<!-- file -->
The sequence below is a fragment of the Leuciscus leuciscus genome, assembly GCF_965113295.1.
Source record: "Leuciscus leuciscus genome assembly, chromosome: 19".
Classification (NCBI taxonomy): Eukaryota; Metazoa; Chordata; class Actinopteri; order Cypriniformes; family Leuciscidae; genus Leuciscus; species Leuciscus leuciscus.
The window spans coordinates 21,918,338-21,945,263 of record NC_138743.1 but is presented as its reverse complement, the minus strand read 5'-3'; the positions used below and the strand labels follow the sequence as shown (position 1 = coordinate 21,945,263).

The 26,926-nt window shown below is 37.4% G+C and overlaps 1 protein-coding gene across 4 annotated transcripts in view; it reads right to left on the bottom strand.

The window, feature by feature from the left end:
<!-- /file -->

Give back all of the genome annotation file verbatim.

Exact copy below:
The sequence below is a fragment of the Leuciscus leuciscus genome, assembly GCF_965113295.1.
Source record: "Leuciscus leuciscus genome assembly, chromosome: 19".
Classification (NCBI taxonomy): Eukaryota; Metazoa; Chordata; class Actinopteri; order Cypriniformes; family Leuciscidae; genus Leuciscus; species Leuciscus leuciscus.
The window spans coordinates 21,918,338-21,945,263 of record NC_138743.1 but is presented as its reverse complement, the minus strand read 5'-3'; the positions used below and the strand labels follow the sequence as shown (position 1 = coordinate 21,945,263).

The 26,926-nt window shown below is 37.4% G+C and overlaps 1 protein-coding gene across 4 annotated transcripts in view; it reads right to left on the bottom strand.

The window, feature by feature from the left end: